Last month, several Baghdad bombings attributed to ISIS killed more than a hundred civilians and wounded hundreds more. The attacks are a tragic reminder that Iraq is still a nation in turmoil. But they should also be a reason—more than 13 years after the decision to topple Saddam Hussein and undertake nation-building in Mesopotamia—to reevaluate U.S. policy in Iraq.

The occupation of Iraq has cost more than $2 trillion. The cost to deploy a single soldier there is estimated at roughly $775,000 per year; with nearly 5,000 U.S. troops in Iraq, that’s almost $4 billion per year. And the cost of airstrikes is about $8 million a day—or about $3 billion per year. Are these costs worth continuing to bear?

ISIS is largely a threat in Iraq and the region immediately surrounding it. The group’s overarching strategic goal is to establish an Islamic caliphate in the heart of the Muslim world by waging a war within the Middle East. It comes as no surprise, therefore, that the vast majority of victims of ISIS attacks have been Muslims.

Yes, there have been brutal and savage public executions of Americans by ISIS. But the hard truth is that these are not threats to U.S. national security, the homeland, or the American way of life. To recognize this fact is not to condone these actions, but we have to understand that such behavior is a provocation intended to draw the U.S. into a larger ground war, which would confirm the ISIS narrative that the West is engaged in a modern-day crusade to kill Muslims. We cannot afford to take the bait.

And since ISIS is not primarily a threat to the United States, the burden of combating it should not fall primarily on the United States, either. Rather, the nations in the region—primarily Turkey and the Gulf states—should deal with the problem, since they are most threatened and have the most to lose. But that means the U.S. cannot engineer the solution and will have to live with less than perfect—possibly giving up on regime change in Syria, for example, knowing that however unsavory the Assad regime might be, it does not represent a direct threat to U.S. national security. Letting Assad rule would allow Syria to confront ISIS. The same is true for the mullahs in Iran.

But aren’t the Paris terrorist attacks last November and the Brussels bombings in March proof that ISIS is waging war against the West? (ISIS claimed responsibility for both.) Certainly that’s the popular political narrative. Indeed, French president Francois Hollande declared the Paris attacks an “act of war.” Hollande also claimed that the attacks were “against France, against the values that we defend everywhere in the world.” But destroying the democratic values of the West has not been an ISIS goal. The reality is that targeting both France and Belgium had more to do with the foreign policy of those particular nations.

An ISIS statement after the Paris attacks made clear that they were acts of revenge for France’s involvement in the U.S.-led coalition bombing of militants in Iraq and Syria. And it said Belgium was targeted as “a country participating in the international coalition against the Islamic State.” In other words, they were attacks in response to Western military intervention in Muslim countries.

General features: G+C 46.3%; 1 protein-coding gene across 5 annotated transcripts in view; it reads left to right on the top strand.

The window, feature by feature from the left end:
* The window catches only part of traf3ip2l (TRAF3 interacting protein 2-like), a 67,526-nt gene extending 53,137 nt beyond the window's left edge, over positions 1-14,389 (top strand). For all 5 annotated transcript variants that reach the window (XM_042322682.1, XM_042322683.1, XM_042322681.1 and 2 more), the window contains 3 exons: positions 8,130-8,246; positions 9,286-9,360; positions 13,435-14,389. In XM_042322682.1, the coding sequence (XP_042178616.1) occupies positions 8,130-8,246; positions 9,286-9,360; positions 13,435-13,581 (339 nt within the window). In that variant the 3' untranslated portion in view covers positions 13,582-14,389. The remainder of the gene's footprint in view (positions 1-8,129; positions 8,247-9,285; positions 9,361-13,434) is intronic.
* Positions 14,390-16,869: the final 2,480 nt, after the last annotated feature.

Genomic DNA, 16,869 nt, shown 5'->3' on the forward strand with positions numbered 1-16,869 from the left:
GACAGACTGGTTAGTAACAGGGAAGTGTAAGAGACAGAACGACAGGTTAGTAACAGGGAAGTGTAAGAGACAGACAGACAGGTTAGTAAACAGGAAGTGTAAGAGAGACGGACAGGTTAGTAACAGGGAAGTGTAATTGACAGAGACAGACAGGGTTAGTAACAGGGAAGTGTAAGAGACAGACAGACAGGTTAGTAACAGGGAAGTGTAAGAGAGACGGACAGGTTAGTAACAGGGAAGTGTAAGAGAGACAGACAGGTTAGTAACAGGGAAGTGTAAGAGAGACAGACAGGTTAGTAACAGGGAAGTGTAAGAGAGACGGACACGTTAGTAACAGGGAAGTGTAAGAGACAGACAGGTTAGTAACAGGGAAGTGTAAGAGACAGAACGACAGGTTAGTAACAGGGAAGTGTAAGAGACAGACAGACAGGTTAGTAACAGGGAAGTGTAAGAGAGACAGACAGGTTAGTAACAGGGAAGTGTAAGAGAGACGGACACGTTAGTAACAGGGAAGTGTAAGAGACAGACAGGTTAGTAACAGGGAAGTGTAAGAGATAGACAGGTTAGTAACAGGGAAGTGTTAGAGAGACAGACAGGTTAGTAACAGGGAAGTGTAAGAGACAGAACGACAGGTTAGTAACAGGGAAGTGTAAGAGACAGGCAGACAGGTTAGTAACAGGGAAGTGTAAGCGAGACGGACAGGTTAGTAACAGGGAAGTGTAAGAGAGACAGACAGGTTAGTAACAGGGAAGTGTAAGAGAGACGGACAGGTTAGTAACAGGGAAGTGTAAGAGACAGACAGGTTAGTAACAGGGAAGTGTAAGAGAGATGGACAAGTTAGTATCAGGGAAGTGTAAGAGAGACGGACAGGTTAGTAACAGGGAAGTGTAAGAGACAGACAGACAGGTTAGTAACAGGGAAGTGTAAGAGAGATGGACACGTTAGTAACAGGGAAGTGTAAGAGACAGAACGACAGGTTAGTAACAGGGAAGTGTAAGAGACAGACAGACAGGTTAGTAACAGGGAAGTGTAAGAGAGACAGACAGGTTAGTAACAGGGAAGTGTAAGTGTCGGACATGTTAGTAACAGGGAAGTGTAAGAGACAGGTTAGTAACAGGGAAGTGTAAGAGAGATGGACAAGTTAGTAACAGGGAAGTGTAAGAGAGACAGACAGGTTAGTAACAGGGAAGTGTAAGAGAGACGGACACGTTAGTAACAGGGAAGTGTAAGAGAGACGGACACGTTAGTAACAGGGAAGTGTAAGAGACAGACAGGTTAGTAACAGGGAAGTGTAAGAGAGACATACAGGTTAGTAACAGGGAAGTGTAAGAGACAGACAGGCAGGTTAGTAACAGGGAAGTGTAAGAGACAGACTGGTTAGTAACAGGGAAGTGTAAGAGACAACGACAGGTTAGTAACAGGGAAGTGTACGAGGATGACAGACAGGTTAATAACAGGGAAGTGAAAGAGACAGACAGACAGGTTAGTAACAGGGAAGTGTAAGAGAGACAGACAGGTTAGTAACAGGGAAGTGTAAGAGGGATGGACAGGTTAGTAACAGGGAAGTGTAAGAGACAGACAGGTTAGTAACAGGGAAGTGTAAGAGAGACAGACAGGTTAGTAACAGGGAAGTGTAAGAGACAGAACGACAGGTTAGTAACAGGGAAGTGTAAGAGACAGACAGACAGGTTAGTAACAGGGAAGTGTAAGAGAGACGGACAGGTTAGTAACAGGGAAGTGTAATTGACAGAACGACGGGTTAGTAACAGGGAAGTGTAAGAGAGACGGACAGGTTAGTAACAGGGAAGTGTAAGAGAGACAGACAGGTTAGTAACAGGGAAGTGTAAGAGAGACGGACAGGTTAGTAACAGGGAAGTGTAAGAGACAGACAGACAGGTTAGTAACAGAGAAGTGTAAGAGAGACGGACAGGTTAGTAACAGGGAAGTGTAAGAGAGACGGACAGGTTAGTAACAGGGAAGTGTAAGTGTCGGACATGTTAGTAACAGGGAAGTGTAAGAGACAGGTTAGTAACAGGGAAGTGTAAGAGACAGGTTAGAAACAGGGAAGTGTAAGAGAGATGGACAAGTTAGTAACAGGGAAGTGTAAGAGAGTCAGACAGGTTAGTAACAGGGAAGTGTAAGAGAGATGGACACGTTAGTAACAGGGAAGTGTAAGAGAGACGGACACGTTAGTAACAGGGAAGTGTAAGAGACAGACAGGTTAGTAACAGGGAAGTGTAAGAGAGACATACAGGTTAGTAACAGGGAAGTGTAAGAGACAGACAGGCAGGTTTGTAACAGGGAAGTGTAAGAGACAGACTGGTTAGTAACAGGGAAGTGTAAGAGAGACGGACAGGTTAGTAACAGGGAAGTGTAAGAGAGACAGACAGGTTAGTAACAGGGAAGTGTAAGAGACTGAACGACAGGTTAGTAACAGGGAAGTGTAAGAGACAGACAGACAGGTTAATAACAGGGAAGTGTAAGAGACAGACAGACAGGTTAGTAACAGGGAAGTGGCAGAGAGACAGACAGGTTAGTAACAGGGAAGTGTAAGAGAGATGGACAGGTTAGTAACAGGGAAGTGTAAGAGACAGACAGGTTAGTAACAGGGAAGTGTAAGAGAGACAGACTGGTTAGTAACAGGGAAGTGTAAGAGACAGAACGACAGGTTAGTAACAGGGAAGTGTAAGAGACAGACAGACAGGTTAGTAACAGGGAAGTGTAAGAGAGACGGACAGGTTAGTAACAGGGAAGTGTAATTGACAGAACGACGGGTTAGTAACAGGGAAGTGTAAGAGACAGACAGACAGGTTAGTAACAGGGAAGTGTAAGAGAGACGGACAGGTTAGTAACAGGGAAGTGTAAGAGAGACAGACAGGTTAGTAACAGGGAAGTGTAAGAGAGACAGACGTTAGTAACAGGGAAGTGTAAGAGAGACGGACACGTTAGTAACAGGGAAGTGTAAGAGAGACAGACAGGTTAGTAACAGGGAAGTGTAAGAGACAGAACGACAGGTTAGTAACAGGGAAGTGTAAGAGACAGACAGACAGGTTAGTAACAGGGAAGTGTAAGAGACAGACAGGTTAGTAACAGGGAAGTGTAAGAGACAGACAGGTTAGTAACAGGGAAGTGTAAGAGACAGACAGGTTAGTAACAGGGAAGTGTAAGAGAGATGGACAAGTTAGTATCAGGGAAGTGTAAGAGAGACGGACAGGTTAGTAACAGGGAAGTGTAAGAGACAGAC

So instead of focusing security efforts on military intervention abroad, the U.S. would be better off investing in improved intelligence capabilities (particularly human intelligence rather than widespread technological eavesdropping). Then we might learn who poses a threat from abroad.

Yet we ignore rather than heed ISIS, just as we did al-Qaeda before them. Why did bin Laden make the U.S. a target for terrorism? He couldn’t have been more clear: It was in response to the United States “occupying the lands of Islam” with 5,000 U.S. troops in Saudi Arabia—the holy land of Mecca and Medina—after the first Gulf War. Just as those 5,000 troops in Saudi Arabia were an unnecessary U.S. military intervention, so are the nearly 5,000 U.S. troops now in Iraq. They will not make a material difference in the security situation in Iraq. But they will provide ISIS with a credible claim that the U.S. is waging a war against Islam, making it easier for the group to recruit and radicalize more Muslims to its cause and put America squarely in its crosshairs.

And airstrikes have proven to be largely ineffective at great cost. As of the end of last year, the U.S. and its allies had conducted more than 8,500 airstrikes (the majority by the U.S.) against ISIS in Iraq and Syria. According to the U.S., some 10,000 militants had been killed by airstrikes, or about 1.1 ISIS fighters per bomb dropped—at a cost of about $2.5 million per airstrike.

More soldiers and more bombs are not the solution to ISIS. This is an ideological battle that can be fought and won only by Muslims—and will not be resolved anytime soon. As such, the United States would do well to not insert itself into the middle of a civil war, which only makes us a target. We would be better off by adopting a position of restraint and acting as an offshore balancer-of-last-resort—intervening only if and when the situation can no longer be contained by the nations in the region.

Charles V. Peña is a senior fellow with the Defense Priorities Foundation. He has more than 25 years of experience as a policy and program analyst and senior manager, supporting both the Department of Defense and Department of Homeland Security. Peña is the former Director of Defense Policy Studies at the Cato Institute and author of Winning the Un-War: A New Strategy for the War on Terrorism.